Georgia can be fairly certain of getting "nul points" from Russia at the Eurovision Song Contest in Moscow this May after the country chose a disco tune that appears to poke fun at Vladimir Putin.
The two countries fought a war last summer over the breakaway region of South Ossetia and still have no diplomatic relations. Georgia had planned not to send anyone to the contest in Moscow but has opted for a protest entry that is sure to irk the Russian Prime Minister.
The Georgian number, by Stefane and 3G, is entitled "We Don't Wanna Put In", which is pronounced in a way that makes it sound suspiciously like "We don't want Putin".
Stefane and 3G is made up of Stefane Mgebrishvili and three Georgian women wearing sparkly, skimpy hotpants. Mgebrishvili is kitted out in a shiny blue suit, black spectacles, and a stick-on moustache and sideburns.
They sing the lyrics in accented English over a kitsch disco beat. The chorus runs: "We don't wanna put in, The negative move, It's killin' the groove."
At the countrywide final held on Wednesday night, the group beat nine other entries in a vote decided by public SMS voting and a panel of judges. Mr Putin revealed himself as a Eurovision fan when he received the British composer Andrew Lloyd Webber at his dacha two months ago. Lloyd Webber will play the piano during Jade Ewen's performance for Britain in Moscow. Mr Putin refused to say how he would vote but admitted to a penchant for Lloyd Webber's musicals.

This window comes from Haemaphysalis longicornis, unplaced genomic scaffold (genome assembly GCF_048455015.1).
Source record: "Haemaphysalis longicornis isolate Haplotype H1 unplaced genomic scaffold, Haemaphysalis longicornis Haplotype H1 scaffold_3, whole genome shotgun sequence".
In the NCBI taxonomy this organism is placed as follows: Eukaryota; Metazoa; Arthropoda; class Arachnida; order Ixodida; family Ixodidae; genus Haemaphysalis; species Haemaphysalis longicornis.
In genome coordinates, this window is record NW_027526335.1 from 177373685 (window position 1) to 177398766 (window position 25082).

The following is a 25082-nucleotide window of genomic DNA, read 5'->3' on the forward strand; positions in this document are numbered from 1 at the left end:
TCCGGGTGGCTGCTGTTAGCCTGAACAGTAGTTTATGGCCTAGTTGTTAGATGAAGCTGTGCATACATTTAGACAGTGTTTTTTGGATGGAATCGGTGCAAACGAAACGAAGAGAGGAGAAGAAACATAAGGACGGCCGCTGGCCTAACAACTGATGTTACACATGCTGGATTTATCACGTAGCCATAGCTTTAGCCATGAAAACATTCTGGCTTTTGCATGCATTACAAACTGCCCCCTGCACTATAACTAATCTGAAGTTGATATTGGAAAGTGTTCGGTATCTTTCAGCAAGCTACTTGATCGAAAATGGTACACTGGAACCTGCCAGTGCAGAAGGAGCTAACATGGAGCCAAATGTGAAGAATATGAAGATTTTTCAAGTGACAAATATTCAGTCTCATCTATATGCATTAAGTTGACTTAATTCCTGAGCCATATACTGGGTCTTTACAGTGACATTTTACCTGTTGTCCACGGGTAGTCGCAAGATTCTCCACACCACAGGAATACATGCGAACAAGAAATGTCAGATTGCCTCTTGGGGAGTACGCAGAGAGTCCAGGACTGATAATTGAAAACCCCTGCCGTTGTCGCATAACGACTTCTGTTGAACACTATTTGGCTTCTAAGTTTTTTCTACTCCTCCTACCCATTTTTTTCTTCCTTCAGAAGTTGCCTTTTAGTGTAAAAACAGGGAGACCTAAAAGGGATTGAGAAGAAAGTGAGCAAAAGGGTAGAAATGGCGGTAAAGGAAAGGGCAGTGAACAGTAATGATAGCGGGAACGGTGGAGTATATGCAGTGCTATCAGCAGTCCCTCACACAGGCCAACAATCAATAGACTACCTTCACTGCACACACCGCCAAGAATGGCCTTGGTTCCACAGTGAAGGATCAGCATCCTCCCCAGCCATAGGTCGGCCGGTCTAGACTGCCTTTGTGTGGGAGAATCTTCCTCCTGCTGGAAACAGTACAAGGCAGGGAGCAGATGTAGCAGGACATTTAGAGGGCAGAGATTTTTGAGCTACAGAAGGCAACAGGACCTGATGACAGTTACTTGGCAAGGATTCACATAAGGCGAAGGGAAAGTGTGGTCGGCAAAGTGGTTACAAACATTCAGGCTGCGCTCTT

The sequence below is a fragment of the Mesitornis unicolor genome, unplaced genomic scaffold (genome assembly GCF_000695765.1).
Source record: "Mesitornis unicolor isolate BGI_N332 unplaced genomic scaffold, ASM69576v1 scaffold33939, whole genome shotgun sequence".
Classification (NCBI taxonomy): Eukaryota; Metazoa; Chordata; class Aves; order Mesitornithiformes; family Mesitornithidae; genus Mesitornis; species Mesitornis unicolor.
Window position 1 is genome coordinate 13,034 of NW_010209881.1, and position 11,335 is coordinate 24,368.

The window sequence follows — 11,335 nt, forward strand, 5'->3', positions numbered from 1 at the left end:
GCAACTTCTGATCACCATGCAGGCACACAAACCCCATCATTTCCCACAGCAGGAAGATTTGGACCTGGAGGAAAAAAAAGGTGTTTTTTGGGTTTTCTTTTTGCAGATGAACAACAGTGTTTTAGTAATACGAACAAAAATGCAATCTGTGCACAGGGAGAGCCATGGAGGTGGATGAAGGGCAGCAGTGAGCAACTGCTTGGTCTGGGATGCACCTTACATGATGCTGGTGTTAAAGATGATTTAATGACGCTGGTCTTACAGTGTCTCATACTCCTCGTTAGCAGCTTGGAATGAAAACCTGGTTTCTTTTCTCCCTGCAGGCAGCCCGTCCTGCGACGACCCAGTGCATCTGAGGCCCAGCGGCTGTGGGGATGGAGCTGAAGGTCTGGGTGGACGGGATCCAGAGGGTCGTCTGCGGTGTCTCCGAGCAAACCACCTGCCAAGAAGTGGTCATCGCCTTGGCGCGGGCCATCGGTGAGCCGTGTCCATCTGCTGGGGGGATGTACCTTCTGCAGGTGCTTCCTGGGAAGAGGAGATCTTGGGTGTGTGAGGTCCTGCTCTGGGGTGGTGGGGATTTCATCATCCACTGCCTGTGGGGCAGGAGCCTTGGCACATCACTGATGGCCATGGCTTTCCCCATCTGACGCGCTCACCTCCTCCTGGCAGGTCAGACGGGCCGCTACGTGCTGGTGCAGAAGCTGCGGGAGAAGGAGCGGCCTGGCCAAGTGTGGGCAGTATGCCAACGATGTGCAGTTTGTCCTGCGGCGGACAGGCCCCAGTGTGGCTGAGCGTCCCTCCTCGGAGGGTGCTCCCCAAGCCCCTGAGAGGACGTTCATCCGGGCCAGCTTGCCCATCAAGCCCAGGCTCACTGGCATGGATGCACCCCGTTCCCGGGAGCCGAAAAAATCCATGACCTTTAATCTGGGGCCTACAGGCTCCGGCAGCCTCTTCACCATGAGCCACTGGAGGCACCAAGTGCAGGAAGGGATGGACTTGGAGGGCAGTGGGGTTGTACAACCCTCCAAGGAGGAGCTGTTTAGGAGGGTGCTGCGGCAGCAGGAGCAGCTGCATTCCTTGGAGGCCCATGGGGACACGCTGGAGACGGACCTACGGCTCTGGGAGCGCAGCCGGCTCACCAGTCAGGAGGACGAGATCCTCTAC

It is unlikely the Georgian entry will get Mr Putin busting a groove on the dance floor, however. The song will compete in a semi-final in Moscow on 12 May and if it makes it into the final, which will be broadcast live across Europe, there will be fears in Moscow that the entry could win an embarrassingly high number of votes from eastern European countries and spoil Russia's Eurovision party.
The Russian leadership takes Eurovision seriously. Mr Putin and the President, Dmitry Medvedev, called to congratulate the singer Dima Bilan when he won last year in Belgrade and earned Moscow the right to host the final.
There are also fears about how Moscow will cope with an event that draws a cult following among gay communities. The city is notoriously homophobic and the Mayor, Yury Luzhkov, has called homosexuals "Satanists", refusing to sanction a gay pride march.
"We've already received a lot of bookings from Scandinavian male couples," said a hotel owner in Moscow. "We'll probably be advising them not to engage in public displays of affection in Moscow, as it could be dangerous for them."Reuse content